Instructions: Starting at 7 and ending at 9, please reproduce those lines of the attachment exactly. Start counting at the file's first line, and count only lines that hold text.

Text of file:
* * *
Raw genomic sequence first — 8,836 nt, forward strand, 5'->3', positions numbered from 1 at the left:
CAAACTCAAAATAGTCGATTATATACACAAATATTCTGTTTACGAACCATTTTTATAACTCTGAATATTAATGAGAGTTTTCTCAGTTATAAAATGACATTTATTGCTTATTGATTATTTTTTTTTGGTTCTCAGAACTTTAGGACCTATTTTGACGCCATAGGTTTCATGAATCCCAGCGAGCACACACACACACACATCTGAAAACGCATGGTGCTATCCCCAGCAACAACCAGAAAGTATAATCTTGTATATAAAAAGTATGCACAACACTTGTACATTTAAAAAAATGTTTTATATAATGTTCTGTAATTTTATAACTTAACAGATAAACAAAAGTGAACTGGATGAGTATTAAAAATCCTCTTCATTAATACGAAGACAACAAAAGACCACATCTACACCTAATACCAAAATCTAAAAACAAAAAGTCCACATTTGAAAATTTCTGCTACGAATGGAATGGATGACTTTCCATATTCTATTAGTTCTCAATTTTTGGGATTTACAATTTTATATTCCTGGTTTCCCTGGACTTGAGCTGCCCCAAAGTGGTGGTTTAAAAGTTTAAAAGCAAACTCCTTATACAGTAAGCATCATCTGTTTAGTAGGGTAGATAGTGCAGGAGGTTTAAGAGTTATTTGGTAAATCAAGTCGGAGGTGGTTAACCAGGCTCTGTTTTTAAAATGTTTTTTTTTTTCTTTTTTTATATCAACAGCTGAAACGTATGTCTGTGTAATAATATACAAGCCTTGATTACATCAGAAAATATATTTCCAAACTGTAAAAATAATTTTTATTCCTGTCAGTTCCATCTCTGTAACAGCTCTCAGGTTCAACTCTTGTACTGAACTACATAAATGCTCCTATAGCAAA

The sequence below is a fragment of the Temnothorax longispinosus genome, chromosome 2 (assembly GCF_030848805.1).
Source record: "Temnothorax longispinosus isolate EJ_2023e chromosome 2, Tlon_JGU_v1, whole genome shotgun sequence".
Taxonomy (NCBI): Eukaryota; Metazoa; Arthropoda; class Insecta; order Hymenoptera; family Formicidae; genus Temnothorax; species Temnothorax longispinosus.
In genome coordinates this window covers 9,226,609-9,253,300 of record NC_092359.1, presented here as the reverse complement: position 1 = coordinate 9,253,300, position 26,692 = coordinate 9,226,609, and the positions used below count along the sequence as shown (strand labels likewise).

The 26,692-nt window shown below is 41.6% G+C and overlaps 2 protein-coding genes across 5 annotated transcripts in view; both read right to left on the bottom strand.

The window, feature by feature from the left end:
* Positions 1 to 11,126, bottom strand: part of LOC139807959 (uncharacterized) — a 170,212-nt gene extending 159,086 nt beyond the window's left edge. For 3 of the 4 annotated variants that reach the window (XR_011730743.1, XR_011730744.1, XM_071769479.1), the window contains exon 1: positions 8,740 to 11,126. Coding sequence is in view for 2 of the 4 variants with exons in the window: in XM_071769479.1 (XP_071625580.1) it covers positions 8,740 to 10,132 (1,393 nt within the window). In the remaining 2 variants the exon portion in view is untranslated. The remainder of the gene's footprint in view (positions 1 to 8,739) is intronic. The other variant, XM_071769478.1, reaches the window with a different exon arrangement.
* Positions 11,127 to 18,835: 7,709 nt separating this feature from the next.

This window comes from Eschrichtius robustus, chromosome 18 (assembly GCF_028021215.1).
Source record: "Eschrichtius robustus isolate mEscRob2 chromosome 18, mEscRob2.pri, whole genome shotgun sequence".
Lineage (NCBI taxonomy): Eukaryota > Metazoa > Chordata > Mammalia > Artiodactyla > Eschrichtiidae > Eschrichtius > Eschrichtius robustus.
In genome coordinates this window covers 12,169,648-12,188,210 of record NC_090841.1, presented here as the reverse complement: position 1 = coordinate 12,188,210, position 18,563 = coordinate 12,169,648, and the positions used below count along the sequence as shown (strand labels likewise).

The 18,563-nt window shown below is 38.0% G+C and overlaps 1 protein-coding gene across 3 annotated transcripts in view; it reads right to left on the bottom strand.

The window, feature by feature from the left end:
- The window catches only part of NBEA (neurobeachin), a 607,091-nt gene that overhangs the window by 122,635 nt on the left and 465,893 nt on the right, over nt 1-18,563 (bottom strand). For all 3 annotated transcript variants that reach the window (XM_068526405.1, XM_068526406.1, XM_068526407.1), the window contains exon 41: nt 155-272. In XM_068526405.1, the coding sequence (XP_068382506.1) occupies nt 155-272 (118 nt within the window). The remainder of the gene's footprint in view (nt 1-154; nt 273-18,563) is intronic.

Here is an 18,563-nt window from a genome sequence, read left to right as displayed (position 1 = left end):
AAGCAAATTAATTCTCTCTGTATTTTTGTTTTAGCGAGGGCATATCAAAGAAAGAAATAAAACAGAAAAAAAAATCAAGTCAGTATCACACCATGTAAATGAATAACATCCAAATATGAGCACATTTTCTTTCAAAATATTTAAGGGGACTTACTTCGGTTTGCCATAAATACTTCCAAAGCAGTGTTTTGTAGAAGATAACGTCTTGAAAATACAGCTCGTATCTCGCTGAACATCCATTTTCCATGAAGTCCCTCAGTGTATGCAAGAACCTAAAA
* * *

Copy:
The 26,692-nt window shown below is 41.6% G+C and overlaps 2 protein-coding genes across 5 annotated transcripts in view; both read right to left on the bottom strand.

The window, feature by feature from the left end:
* Positions 1 to 11,126, bottom strand: part of LOC139807959 (uncharacterized) — a 170,212-nt gene extending 159,086 nt beyond the window's left edge. For 3 of the 4 annotated variants that reach the window (XR_011730743.1, XR_011730744.1, XM_071769479.1), the window contains exon 1: positions 8,740 to 11,126. Coding sequence is in view for 2 of the 4 variants with exons in the window: in XM_071769479.1 (XP_071625580.1) it covers positions 8,740 to 10,132 (1,393 nt within the window). In the remaining 2 variants the exon portion in view is untranslated. The remainder of the gene's footprint in view (positions 1 to 8,739) is intronic. The other variant, XM_071769478.1, reaches the window with a different exon arrangement.